• Save the items so a user can retrieve the list as needed
  • Allow the user to mark an item as completed

If you're brand new to programming, you might have absolutely no idea how to accomplish any of the tasks above in code. That's totally fine! But now that you've got a sense of what types of tasks you'll need your code to accomplish, you can keep an eye out for how to accomplish those as you start learning.

This is extremely helpful way to learn programming because your brain won't be trying to store a disparate series of facts. Instead, it will be looking for tools and systems to help solve a problem you have (e.g., how to build your side project tasks).

Recommended tutorials to start learning

There are a million different tutorials, courses, books and learning tools available. And many of them are fantastic!

Our list below is optimized to 1) fit together well (e.g., the MySQL tutorial assumes you'll use PHP, the server setup is designed for PHP and MySQL, etc) and 2) be relatively low cost (all of it together would be $35 / month or less).

Finally, we've listed the content in our recommended order of consumption. In fact, you really don't even need to broach steps three and four until you're ready to start writing your own code.

  1. Treehouse beginner PHP: A solid PHP course that will cover the fundamentals and teach you the basic HTML you'll need to know for a simple web app
  2. MySQL tutorials with PHP examples: A comprehensive guide to setting up a MySQL database and querying it. It pairs well with the above PHP course because the tutorials focus on interacting with MySQL using PHP
  3. Create an AWS instance: The definitive step-by-step guide from Amazon on how to provision a cloud server from them. This will be jargon heavy but don't worry - you don't need to know it all immediately and if you follow the steps, it'll work
  4. Set up a server on AWS: Another definitive guide on how to set up your newly provisioned server as a LAMP stack. Again, it will be jargon heavy, but if you follow the steps as listed, you'll be able to set it up quickly

Filling in the gaps

When you first transition from learning a few of the languages to writing code for your side project, it's going to feel like there are lots of gaps. That's OK. It's normal. Figuring out how to navigate between the basics of a language and building a real product is a core part of the learning experience as you become more technically fluent.

There are plenty of great resources online (e.g, tutorials, courses, Q&A sites, etc.) and we've highlighted a few below. But also, don't forget that simply Googling "How do I do [FILL IN THE BLANK]" is incredibly effective as well. Thousands of newbie programmers have traversed these grounds ahead of you, and Google can find you great answers from someone who navigated it before you.

Helpful resources

  • Stack overflow: a Q&A site for developers that has an extensive database of questions and detailed answers. A great source of content and also a place where you can ask your own questions if necessary
  • W3 schools: A great resource that covers core parts of popular programming languages and has simple tutorials. If you're looking for a reminder on a specific PHP function, HTML tag or MySQL command, it's perfect for that.
  • A text editor: To write code, you'll need a basic text editor. You could use something simple like Notepad (really!) but most people will opt for one of the decent free options (like Notepad++) or a relatively cheap option (like Sublime Text).

Good example side projects

If you're angling to become a product manager, you're probably itching to build a million different things so generating ideas shouldn't be tough.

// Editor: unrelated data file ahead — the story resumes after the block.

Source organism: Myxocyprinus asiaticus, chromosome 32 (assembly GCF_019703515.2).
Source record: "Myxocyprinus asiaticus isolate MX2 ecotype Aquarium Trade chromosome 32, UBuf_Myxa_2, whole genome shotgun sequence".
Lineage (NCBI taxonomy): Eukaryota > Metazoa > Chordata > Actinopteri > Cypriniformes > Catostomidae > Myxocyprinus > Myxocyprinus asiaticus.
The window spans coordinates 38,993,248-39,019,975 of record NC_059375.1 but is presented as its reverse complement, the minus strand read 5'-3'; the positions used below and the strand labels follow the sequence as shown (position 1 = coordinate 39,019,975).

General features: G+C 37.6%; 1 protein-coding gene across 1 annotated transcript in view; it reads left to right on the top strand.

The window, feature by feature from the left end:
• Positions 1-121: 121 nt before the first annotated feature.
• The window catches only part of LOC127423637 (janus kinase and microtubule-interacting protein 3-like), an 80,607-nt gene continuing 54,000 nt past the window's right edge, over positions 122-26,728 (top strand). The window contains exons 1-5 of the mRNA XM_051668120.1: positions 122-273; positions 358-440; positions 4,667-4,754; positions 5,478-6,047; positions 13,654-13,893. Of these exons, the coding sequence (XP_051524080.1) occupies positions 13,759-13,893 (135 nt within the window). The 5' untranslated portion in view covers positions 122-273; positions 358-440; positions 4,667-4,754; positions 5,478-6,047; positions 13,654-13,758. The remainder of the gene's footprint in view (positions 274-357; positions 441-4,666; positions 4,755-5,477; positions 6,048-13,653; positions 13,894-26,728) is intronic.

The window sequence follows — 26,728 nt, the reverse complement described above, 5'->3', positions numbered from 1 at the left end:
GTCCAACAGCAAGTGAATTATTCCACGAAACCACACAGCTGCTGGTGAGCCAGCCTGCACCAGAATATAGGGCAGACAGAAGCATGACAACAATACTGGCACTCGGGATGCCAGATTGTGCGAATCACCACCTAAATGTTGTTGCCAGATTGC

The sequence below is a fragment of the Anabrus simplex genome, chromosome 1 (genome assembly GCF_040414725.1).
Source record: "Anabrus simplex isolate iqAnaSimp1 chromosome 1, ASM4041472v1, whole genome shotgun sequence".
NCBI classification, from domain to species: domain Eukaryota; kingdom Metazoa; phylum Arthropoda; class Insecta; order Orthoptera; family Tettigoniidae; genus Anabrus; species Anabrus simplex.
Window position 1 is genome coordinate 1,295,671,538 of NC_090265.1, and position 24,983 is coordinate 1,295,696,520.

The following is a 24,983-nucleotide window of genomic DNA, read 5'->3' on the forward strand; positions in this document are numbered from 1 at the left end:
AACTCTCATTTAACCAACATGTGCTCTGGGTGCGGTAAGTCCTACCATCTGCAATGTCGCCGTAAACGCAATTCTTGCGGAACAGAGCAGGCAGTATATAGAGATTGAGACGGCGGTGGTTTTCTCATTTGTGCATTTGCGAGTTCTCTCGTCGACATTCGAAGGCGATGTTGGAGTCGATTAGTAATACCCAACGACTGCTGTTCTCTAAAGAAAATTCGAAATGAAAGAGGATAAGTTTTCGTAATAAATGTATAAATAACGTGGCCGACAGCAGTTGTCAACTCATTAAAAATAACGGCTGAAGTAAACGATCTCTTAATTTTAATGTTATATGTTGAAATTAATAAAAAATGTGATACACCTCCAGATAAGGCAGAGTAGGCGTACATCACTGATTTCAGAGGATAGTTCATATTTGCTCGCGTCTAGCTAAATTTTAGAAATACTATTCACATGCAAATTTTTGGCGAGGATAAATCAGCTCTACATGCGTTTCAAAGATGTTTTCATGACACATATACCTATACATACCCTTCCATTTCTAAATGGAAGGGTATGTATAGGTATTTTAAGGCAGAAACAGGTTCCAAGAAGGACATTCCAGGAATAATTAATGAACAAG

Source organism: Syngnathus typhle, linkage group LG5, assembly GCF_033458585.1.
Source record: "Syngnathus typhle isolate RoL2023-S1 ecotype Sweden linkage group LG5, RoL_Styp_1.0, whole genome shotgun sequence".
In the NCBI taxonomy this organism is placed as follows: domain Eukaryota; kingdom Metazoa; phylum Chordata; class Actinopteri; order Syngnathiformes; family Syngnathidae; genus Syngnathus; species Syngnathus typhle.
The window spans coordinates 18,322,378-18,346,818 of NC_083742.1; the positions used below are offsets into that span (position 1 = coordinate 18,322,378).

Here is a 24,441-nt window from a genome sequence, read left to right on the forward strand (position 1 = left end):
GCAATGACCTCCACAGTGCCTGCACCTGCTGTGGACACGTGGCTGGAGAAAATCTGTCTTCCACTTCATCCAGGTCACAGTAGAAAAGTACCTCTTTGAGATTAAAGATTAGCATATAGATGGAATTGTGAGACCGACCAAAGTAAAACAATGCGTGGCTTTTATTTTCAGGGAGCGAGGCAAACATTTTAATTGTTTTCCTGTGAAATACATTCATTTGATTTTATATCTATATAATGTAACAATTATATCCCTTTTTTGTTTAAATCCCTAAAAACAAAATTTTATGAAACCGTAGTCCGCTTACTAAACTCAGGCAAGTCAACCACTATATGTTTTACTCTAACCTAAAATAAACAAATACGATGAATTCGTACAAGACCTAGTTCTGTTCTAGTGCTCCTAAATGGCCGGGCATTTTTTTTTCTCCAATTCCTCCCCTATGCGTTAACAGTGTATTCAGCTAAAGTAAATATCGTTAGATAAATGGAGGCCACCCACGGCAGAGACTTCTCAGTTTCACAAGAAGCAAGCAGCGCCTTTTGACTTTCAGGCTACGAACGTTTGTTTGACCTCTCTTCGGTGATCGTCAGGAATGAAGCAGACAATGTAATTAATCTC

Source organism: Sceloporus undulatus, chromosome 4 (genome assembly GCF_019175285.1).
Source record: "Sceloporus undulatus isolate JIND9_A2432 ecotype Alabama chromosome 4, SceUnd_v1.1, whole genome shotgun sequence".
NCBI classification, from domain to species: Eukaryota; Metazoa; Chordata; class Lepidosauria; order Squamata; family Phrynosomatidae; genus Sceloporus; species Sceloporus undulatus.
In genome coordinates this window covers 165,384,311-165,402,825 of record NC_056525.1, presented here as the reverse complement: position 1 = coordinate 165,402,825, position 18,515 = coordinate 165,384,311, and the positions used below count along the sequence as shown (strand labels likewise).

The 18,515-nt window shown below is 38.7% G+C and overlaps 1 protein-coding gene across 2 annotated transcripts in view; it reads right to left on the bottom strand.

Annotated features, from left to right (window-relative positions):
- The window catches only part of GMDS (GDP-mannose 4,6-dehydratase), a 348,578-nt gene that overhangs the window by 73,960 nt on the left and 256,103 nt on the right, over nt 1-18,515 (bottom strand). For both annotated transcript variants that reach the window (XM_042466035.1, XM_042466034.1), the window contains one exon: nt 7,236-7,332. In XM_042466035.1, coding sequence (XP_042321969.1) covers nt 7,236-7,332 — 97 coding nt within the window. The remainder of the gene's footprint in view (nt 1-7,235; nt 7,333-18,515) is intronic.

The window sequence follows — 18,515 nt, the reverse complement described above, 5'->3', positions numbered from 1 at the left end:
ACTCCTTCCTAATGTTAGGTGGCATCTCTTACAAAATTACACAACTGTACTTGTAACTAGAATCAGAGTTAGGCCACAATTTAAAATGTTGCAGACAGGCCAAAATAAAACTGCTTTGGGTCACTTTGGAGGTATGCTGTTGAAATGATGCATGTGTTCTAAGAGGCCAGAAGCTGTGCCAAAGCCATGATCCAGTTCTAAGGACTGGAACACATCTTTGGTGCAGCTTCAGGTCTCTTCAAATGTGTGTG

However, remember that you don't want to pick something too complicated that will require advanced programming knowledge, an inordinate amount of time, etc. You should pick something that you have a high likelihood of being able to finish.

With that in mind, here are a few good sample side projects to consider:

  • A grocery list app that lets a user store items to purchase and mark them as purchased
  • A goal tracking app that lets a user enter a goal and track progress toward it
  • A birthday app that allows a user to save friends' birthdays and will send each friend an email with a birthday note

Side projects start functional, not fancy

When you start building your side project, there will be a strong temptation to make it look and feel "legitimate." For example, if you end up building a simple grocery list app, you'll likely have mental images of various to-do apps you've used in the past.

It will also be tempting to make it pretty. Don't get bogged down with this - remember, your goal is figure out how technical layers fit together to build a product. If you end up loving your side project and find it super useful, you can always improve the design, usability, and look and feel of it later.

Focus on the technical building blocks, not the bells and whistles. Bells and whistles like fancy design and great layout (which CSS will help with) or dynamic elements like menus that slide open on click (which Javascript will help with) can come later.


Embarking on a side project is a good amount of work. If you've made it to here, give yourself a little pat of the back for not throwing up your arms and saying, "This is too much!" Especially for someone new to programming, the topics outlined above might seem a bit overwhelming.

But there is good news! Building a side project is an incredibly powerful way to learn core technical concepts that PMs need to know. Your confidence in discussing databases, front ends, backends, etc with technical colleagues will increase dramatically. If you stick it out, we guarantee you won't regret it. On top of that, you'll come out the other side with a new product that helps solve a pain point you have.

P.S. Are you preparing for PM interviews?

Real interview questions. Sample answers from PM leaders at Google, Amazon and Facebook. Plus study sheets on key concepts.